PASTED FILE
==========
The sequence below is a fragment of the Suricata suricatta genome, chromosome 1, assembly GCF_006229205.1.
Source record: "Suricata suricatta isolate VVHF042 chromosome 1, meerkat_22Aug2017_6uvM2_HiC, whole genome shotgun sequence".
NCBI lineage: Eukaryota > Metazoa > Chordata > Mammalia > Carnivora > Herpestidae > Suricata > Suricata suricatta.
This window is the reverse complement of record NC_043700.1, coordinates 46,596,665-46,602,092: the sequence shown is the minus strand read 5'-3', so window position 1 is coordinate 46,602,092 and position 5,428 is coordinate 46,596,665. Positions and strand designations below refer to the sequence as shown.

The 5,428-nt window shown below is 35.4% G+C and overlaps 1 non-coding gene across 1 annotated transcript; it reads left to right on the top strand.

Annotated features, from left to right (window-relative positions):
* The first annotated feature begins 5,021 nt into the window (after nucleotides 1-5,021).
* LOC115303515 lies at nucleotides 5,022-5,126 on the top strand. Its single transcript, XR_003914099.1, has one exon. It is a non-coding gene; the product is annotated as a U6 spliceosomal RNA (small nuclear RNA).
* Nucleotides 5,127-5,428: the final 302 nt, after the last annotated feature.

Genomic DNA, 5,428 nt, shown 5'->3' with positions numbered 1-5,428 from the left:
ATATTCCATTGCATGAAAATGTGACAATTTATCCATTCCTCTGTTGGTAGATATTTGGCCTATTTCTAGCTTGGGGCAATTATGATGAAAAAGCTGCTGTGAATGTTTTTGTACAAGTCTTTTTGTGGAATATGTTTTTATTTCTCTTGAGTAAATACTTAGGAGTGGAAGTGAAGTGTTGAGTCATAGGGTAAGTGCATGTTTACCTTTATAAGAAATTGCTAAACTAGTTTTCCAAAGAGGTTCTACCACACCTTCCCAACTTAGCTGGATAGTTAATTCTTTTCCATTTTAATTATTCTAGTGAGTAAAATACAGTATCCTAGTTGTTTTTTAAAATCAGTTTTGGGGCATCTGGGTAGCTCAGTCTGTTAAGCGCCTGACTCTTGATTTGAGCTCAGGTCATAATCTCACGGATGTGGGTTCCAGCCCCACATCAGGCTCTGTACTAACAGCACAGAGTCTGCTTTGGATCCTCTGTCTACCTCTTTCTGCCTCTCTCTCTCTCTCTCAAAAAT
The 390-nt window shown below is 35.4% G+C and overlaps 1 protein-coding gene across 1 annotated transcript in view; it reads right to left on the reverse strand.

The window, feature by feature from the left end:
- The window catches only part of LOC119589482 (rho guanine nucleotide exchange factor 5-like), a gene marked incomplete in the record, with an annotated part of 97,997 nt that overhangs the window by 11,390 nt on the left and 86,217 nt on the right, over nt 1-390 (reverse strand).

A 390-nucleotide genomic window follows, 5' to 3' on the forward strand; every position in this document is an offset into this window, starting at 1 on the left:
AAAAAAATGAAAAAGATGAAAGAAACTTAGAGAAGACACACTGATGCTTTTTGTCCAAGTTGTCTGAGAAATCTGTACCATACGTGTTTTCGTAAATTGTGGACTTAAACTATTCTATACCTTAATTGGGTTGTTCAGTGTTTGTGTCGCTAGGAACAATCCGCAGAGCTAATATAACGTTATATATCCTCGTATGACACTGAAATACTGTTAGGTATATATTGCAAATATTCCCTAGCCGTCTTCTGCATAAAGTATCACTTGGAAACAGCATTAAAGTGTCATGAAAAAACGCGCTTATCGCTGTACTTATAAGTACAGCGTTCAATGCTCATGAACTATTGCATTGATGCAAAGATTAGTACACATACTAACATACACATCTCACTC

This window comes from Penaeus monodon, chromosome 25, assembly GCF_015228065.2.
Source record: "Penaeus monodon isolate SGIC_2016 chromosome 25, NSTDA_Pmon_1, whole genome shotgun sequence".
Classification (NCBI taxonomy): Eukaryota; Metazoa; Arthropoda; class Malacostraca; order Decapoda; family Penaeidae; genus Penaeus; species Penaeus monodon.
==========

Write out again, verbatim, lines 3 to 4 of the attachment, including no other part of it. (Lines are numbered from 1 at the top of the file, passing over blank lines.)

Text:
NCBI lineage: Eukaryota > Metazoa > Chordata > Mammalia > Carnivora > Herpestidae > Suricata > Suricata suricatta.
This window is the reverse complement of record NC_043700.1, coordinates 46,596,665-46,602,092: the sequence shown is the minus strand read 5'-3', so window position 1 is coordinate 46,602,092 and position 5,428 is coordinate 46,596,665. Positions and strand designations below refer to the sequence as shown.